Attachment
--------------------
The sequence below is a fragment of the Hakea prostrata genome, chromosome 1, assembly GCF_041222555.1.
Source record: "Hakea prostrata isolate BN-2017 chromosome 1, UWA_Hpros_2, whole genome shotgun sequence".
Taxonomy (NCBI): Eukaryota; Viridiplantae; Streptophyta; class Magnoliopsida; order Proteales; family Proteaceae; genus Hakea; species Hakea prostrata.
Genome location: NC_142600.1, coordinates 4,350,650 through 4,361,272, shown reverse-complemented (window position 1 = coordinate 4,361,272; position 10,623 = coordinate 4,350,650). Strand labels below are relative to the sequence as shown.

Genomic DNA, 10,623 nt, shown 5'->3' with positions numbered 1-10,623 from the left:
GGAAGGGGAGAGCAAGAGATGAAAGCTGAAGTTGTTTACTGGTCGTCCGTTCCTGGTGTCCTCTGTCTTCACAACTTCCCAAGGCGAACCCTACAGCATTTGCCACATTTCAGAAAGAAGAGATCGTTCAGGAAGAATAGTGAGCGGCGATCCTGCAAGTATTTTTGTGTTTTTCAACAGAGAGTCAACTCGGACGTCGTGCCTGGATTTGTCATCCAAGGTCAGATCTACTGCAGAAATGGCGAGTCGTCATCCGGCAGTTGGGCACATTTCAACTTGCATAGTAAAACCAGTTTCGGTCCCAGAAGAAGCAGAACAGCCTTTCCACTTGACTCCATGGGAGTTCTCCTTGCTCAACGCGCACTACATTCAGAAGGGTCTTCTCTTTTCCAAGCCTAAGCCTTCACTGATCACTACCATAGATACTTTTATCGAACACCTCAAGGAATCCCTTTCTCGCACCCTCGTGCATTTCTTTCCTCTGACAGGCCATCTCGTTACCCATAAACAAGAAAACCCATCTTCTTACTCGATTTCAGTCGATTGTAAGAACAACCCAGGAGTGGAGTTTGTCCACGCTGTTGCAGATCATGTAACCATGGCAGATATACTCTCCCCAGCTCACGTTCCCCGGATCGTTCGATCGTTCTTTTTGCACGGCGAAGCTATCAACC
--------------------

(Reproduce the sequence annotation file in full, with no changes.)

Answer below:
The sequence below is a fragment of the Hakea prostrata genome, chromosome 1, assembly GCF_041222555.1.
Source record: "Hakea prostrata isolate BN-2017 chromosome 1, UWA_Hpros_2, whole genome shotgun sequence".
Taxonomy (NCBI): Eukaryota; Viridiplantae; Streptophyta; class Magnoliopsida; order Proteales; family Proteaceae; genus Hakea; species Hakea prostrata.
Genome location: NC_142600.1, coordinates 4,350,650 through 4,361,272, shown reverse-complemented (window position 1 = coordinate 4,361,272; position 10,623 = coordinate 4,350,650). Strand labels below are relative to the sequence as shown.

Genomic DNA, 10,623 nt, shown 5'->3' with positions numbered 1-10,623 from the left:
GGAAGGGGAGAGCAAGAGATGAAAGCTGAAGTTGTTTACTGGTCGTCCGTTCCTGGTGTCCTCTGTCTTCACAACTTCCCAAGGCGAACCCTACAGCATTTGCCACATTTCAGAAAGAAGAGATCGTTCAGGAAGAATAGTGAGCGGCGATCCTGCAAGTATTTTTGTGTTTTTCAACAGAGAGTCAACTCGGACGTCGTGCCTGGATTTGTCATCCAAGGTCAGATCTACTGCAGAAATGGCGAGTCGTCATCCGGCAGTTGGGCACATTTCAACTTGCATAGTAAAACCAGTTTCGGTCCCAGAAGAAGCAGAACAGCCTTTCCACTTGACTCCATGGGAGTTCTCCTTGCTCAACGCGCACTACATTCAGAAGGGTCTTCTCTTTTCCAAGCCTAAGCCTTCACTGATCACTACCATAGATACTTTTATCGAACACCTCAAGGAATCCCTTTCTCGCACCCTCGTGCATTTCTTTCCTCTGACAGGCCATCTCGTTACCCATAAACAAGAAAACCCATCTTCTTACTCGATTTCAGTCGATTGTAAGAACAACCCAGGAGTGGAGTTTGTCCACGCTGTTGCAGATCATGTAACCATGGCAGATATACTCTCCCCAGCTCACGTTCCCCGGATCGTTCGATCGTTCTTTTTGCACGGCGAAGCTATCAACC